feel like Cats are one card away from contention (I’m not convinced that card is Arctic Nishoba, either).
Fun tribes, these four, but either I’m not quite ready for them or they’re not quite ready for me.
That leaves four tribes, any one of which would make for a deck I’d enjoy playing. My reasons for not choosing
Ninja are partly because I’ve already made a Ninja
deck, and partly because I’m tired of Ninjas in Standard.
I like the Knights currently available, but I’m not terribly interested in making a White Weenie deck right now.
Like Angels and Illusions, maybe I’ll revisit Knights once Black ones are around thanks to Coldsnap.
Plants have an absolutely outstanding base with Vinelasher Kudzu, Shambling Shell, Vulturous Zombie, and Utopia Tree.
If I hadn’t seen over a dozen Plant decks online already, I would definitely be making one. Since Plants seem
commonplace online, I’m turning to the only tribe left:
Making A Pest Of Myself
Like Cats and Plants, Insects have four strong cards that hang together well. They are:
Giant Solifuge – Okay, sure… It’s no Ball Lightning. On the other hand, I’ve seen Giant
Solifuge win games almost single-handedly in my Bloody Goblins deck. A Mono-Red deck can likely remove blockers more
easily than an Insect deck, but I still think this guy is awesome even if all he does is remove a creature and deal a
couple points of damage.
Grave-Shell Scarab – It’s a 4/4 body that can block, kick ass, and never die. An undying beatstick is
always welcome, especially when I also have the option of effectively cycling it for one.
Nantuko Husk – The Husk is obviously a strong creature, but it needs support to become a powerhouse. Looking
at the other Insects on this list, I don’t see that kind of support other than the cool synergy with Gleancrawler.
If I can find room for a token-producer in my non-Insect slots, that would help Nantuko Husk immensely.
Gleancrawler – Six mana for a 6/6 trampler is great, but it’s that other ability I really enjoy.
Self-sacrificial abilities like, say, Grave-Shell Scarab, get silly quickly, or if I happen to have a sacrificial outlet
of my own, like, oh, I don’t know… Nantuko Husk. Gleancrawler also makes Giant Solifuge a lot scarier. In other
words, my other three Insects love them some Gleancrawler.
Four goodies, to be sure, but I saw four goodies on the Cat list before screeching to a halt. The remaining Insect
list is more promising, but it’s a head-scratcher. Plague Beetle is too small to matter. Mortipede is fragile and
expensive for the cost. Giant Cockroach is a vanilla 4/2 for four mana. Finally, Moonwing Moth is both underwhelming and
completely outside of my established colors of Black and Green. There are so many recent Insects I would love to use –
Broodhatch Nantuko, Bane of the Living, Ironshell Beetle, Nantuko Shade, Twigwalker, Phantom Nantuko, Nantuko Tracer,
Nantuko Elder, Gigapede. I would wet myself if I could use Nantuko Vigilante. Alas.
I’m choosing Mortipede, although I’m not happy about it. Oh, don’t get me wrong; I like Mortipede. The problem is that my list of
Insects is very top-heavy on mana and thus slow. Mortipede is just another top-heavy, slow addition to my deck without
adding much of anything. In fact, Mortipede might be attacking before the rest of my deck, which makes its Lure effect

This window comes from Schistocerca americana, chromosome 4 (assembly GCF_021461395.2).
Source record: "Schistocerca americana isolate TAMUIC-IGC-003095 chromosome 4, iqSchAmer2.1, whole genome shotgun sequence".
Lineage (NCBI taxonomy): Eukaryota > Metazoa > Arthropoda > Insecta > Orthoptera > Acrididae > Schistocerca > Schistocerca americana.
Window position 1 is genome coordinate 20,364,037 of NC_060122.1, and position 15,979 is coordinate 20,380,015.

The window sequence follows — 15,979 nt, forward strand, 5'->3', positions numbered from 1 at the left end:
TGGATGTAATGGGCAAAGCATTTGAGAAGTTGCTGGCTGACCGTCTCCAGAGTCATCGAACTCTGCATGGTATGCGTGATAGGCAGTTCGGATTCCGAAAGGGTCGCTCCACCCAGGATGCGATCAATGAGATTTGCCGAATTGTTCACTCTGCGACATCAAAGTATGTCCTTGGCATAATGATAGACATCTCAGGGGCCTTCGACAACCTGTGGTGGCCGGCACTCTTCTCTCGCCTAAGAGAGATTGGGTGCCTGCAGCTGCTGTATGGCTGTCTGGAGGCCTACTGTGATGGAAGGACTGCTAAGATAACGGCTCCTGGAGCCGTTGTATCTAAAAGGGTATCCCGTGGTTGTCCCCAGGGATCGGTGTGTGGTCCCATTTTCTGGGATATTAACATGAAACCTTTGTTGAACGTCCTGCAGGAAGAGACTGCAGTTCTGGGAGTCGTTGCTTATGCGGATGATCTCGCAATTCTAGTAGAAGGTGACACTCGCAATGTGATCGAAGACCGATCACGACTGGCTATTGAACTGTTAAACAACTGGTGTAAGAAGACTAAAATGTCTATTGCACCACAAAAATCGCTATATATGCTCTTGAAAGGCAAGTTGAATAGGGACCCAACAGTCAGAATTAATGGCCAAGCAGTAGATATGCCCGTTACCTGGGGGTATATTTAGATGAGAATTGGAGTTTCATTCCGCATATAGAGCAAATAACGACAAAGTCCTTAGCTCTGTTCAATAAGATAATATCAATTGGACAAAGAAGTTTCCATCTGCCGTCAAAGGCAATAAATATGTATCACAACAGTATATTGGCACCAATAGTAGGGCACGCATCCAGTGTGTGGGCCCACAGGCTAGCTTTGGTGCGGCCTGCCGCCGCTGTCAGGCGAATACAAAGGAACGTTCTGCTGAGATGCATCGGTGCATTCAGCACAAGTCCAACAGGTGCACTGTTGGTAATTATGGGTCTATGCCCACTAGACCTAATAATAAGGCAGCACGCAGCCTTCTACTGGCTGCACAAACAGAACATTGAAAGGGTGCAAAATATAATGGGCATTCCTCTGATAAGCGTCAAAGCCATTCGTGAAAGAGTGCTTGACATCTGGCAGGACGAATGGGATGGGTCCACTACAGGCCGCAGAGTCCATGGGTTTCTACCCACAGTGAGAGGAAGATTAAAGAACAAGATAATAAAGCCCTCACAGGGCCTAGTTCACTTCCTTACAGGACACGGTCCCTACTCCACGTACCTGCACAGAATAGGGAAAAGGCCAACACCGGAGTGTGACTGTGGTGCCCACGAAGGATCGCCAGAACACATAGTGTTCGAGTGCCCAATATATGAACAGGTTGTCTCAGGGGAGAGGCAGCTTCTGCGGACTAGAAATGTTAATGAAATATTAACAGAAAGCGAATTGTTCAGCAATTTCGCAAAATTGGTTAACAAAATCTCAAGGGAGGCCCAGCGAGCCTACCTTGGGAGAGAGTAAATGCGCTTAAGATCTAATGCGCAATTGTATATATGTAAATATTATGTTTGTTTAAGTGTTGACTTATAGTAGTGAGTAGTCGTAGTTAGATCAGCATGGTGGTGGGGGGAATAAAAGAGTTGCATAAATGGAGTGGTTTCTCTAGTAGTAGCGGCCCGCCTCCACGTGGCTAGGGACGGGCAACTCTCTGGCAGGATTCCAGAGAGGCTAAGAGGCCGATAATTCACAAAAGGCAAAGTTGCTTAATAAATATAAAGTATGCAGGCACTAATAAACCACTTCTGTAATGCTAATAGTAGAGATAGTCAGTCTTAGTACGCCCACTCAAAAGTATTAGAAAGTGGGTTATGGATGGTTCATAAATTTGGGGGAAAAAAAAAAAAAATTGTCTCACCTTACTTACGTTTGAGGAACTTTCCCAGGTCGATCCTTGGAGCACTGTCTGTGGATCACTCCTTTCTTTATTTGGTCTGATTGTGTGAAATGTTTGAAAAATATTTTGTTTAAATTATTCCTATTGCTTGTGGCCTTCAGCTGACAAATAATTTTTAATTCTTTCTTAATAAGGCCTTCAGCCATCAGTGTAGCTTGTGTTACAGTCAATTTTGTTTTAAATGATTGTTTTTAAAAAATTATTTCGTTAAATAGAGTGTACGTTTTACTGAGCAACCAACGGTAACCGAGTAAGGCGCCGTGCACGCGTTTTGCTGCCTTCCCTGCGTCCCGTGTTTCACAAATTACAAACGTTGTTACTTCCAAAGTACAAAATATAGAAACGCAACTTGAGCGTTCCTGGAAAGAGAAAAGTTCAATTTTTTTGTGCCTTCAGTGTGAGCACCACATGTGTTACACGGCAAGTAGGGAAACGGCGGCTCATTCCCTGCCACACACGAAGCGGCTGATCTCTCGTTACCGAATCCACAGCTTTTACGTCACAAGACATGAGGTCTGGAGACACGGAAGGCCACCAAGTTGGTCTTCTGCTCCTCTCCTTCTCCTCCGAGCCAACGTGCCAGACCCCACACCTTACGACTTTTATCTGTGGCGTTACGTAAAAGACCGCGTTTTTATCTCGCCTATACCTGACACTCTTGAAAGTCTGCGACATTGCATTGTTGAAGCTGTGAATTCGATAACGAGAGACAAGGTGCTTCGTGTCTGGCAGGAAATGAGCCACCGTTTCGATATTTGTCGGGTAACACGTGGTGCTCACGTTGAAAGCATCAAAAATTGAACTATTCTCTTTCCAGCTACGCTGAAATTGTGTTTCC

awkward. If my deck is humming, I suppose it provides an every-other-turn challenge for my opponent with Gleancrawler on
the table (activate, attack, recast it the next turn), but that also sounds clunky. Still, it’s better than anything
else I’m seeing in my options.
As an aside, why are Standard’s Insects so huge? I realize that these are only the Insects that a planeswalker
would summon during a battle, but shouldn’t more insects be the size of Plague Beetle or Xantid Swarm? The fact that
I’m making an Insect deck and can’t find anything reasonable under three mana just seems wrong.
The nucleus of my deck is:
4 Nantuko Husk
4 Giant Solifuge
4 Grave-Shell Scarab
Not bad, but as I said, the mana requirements there hurt my eyes. Assuming twenty-four land, that leaves me sixteen
cards to try to make this nucleus functional.
My first concern is mana, and I would like to have as many creatures as possible to feed Nantuko Husk. The two best
mana-critters in Standard are Sakura-Tribe Elder and Birds of Paradise, so those two are heading straight into my deck.
Sakura-Tribe Elder not only thins a land from my deck, but it’s also a cute trick with Gleancrawler. I suppose I
could use Elves of Deep Shadow instead of Birds, but I’ve found flying is often relevant in chump-blocking
scenarios. I also would like to avoid damaging myself when possible since my deck looks s… l… o… w.
Do I stop there or keep going via Kodama’s Reach, Civic Wayfinder, Golgari Signet, etc.? If I’m playing
twenty-four land, four Birds, and four Elders, I’m sure as heck hoping that I can handle the mana for a deck that
tops out at six mana. Still, I’ll be watching my games closely to see if I’m too slow to compete.
I suppose it’s a requirement that all Standard Green/Black decks add Putrefy. Artifacts aren’t nearly as
problematic as they used to be, but it’s still too powerful and versatile a spell for three mana to exclude.
Holy bajeezus… I only have one card left! This has been my experience with Tribal Wars decks; the whole deckbuilding
experience is fraught with trade-offs. No matter how long I stare at Mortipede, it doesn’t become Nantuko Vigilante.
This means I have holes to fill in my deck, and possibly too many for a single card slot.
Here is the list of contenders for that final spot in my Insect deck. Luckily there are only – gulp! – twelve
cards I’m seriously considering.
It’s easy to forget that Bottle Gnomes is currently Standard-legal because it hasn’t appeared in any
tournament decks and because Gnomes are a non-legal tribe. If my deck is slow, though, it provides an easy-to-cast life
pad while slowing down my opponent’s attack. There’s sexy synergy with Gleancrawler, as well. Unfortunately,